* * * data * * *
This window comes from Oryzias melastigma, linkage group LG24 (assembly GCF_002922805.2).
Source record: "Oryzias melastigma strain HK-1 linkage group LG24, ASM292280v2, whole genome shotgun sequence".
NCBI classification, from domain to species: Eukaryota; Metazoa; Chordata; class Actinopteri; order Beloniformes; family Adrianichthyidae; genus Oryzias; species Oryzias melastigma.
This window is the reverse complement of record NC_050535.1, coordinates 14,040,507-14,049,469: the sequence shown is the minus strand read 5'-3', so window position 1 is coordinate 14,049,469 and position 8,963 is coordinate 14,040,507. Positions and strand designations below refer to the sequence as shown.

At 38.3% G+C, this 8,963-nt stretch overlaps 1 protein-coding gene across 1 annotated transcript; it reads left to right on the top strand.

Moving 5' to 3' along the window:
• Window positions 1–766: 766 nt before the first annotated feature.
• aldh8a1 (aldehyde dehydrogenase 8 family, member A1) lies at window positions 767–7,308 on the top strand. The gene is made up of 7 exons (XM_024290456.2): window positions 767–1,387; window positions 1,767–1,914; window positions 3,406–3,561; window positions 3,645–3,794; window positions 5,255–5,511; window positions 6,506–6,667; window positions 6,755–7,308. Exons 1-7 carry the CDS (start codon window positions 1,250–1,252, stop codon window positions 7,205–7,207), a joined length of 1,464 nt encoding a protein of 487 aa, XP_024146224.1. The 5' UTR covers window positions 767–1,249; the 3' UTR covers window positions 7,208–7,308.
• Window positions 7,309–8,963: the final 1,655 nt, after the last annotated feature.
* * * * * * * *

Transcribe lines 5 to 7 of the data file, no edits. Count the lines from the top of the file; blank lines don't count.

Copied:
At 38.3% G+C, this 8,963-nt stretch overlaps 1 protein-coding gene across 1 annotated transcript; it reads left to right on the top strand.

Moving 5' to 3' along the window:
• Window positions 1–766: 766 nt before the first annotated feature.